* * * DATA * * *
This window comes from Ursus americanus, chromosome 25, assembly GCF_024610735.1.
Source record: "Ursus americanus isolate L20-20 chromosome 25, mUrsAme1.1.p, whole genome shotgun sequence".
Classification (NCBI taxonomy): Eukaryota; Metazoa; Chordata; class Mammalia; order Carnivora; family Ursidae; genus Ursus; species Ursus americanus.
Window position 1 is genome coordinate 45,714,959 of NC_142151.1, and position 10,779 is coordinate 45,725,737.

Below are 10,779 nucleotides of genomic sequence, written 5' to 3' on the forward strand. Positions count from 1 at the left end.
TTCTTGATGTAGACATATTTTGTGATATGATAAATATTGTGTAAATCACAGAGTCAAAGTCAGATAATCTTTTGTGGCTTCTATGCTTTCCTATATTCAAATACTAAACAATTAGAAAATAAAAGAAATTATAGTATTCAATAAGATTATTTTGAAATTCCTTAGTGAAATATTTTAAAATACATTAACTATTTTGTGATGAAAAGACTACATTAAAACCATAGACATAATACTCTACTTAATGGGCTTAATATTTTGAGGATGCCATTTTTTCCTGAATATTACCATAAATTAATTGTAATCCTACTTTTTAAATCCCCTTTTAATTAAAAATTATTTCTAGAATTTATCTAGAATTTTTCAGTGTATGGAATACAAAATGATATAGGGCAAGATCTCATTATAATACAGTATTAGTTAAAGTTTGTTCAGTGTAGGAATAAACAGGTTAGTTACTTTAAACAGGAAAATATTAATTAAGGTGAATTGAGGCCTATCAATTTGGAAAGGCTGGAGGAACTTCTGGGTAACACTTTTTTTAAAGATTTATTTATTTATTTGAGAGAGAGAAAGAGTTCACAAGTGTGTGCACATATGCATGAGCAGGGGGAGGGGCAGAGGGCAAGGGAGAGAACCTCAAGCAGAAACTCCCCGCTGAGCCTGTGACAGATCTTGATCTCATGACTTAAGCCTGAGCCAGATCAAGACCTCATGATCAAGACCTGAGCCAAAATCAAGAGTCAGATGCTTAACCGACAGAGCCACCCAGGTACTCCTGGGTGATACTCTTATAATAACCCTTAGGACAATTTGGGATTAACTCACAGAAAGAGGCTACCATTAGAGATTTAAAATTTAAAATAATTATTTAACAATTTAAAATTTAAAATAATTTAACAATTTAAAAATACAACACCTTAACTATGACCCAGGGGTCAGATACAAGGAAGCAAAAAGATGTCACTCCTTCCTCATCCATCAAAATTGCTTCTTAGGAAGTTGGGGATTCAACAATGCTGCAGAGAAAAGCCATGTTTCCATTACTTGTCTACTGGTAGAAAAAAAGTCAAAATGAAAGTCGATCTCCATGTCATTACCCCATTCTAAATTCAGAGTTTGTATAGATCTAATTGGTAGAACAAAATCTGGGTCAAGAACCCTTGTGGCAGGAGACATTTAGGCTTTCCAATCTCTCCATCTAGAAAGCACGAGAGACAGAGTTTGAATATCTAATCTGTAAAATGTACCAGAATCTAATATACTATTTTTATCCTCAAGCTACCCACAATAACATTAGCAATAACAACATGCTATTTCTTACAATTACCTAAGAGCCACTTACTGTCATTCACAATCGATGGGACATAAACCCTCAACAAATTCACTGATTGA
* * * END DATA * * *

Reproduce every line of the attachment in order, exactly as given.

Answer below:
This window comes from Ursus americanus, chromosome 25, assembly GCF_024610735.1.
Source record: "Ursus americanus isolate L20-20 chromosome 25, mUrsAme1.1.p, whole genome shotgun sequence".
Classification (NCBI taxonomy): Eukaryota; Metazoa; Chordata; class Mammalia; order Carnivora; family Ursidae; genus Ursus; species Ursus americanus.
Window position 1 is genome coordinate 45,714,959 of NC_142151.1, and position 10,779 is coordinate 45,725,737.

Below are 10,779 nucleotides of genomic sequence, written 5' to 3' on the forward strand. Positions count from 1 at the left end.
TTCTTGATGTAGACATATTTTGTGATATGATAAATATTGTGTAAATCACAGAGTCAAAGTCAGATAATCTTTTGTGGCTTCTATGCTTTCCTATATTCAAATACTAAACAATTAGAAAATAAAAGAAATTATAGTATTCAATAAGATTATTTTGAAATTCCTTAGTGAAATATTTTAAAATACATTAACTATTTTGTGATGAAAAGACTACATTAAAACCATAGACATAATACTCTACTTAATGGGCTTAATATTTTGAGGATGCCATTTTTTCCTGAATATTACCATAAATTAATTGTAATCCTACTTTTTAAATCCCCTTTTAATTAAAAATTATTTCTAGAATTTATCTAGAATTTTTCAGTGTATGGAATACAAAATGATATAGGGCAAGATCTCATTATAATACAGTATTAGTTAAAGTTTGTTCAGTGTAGGAATAAACAGGTTAGTTACTTTAAACAGGAAAATATTAATTAAGGTGAATTGAGGCCTATCAATTTGGAAAGGCTGGAGGAACTTCTGGGTAACACTTTTTTTAAAGATTTATTTATTTATTTGAGAGAGAGAAAGAGTTCACAAGTGTGTGCACATATGCATGAGCAGGGGGAGGGGCAGAGGGCAAGGGAGAGAACCTCAAGCAGAAACTCCCCGCTGAGCCTGTGACAGATCTTGATCTCATGACTTAAGCCTGAGCCAGATCAAGACCTCATGATCAAGACCTGAGCCAAAATCAAGAGTCAGATGCTTAACCGACAGAGCCACCCAGGTACTCCTGGGTGATACTCTTATAATAACCCTTAGGACAATTTGGGATTAACTCACAGAAAGAGGCTACCATTAGAGATTTAAAATTTAAAATAATTATTTAACAATTTAAAATTTAAAATAATTTAACAATTTAAAAATACAACACCTTAACTATGACCCAGGGGTCAGATACAAGGAAGCAAAAAGATGTCACTCCTTCCTCATCCATCAAAATTGCTTCTTAGGAAGTTGGGGATTCAACAATGCTGCAGAGAAAAGCCATGTTTCCATTACTTGTCTACTGGTAGAAAAAAAGTCAAAATGAAAGTCGATCTCCATGTCATTACCCCATTCTAAATTCAGAGTTTGTATAGATCTAATTGGTAGAACAAAATCTGGGTCAAGAACCCTTGTGGCAGGAGACATTTAGGCTTTCCAATCTCTCCATCTAGAAAGCACGAGAGACAGAGTTTGAATATCTAATCTGTAAAATGTACCAGAATCTAATATACTATTTTTATCCTCAAGCTACCCACAATAACATTAGCAATAACAACATGCTATTTCTTACAATTACCTAAGAGCCACTTACTGTCATTCACAATCGATGGGACATAAACCCTCAACAAATTCACTGATTGA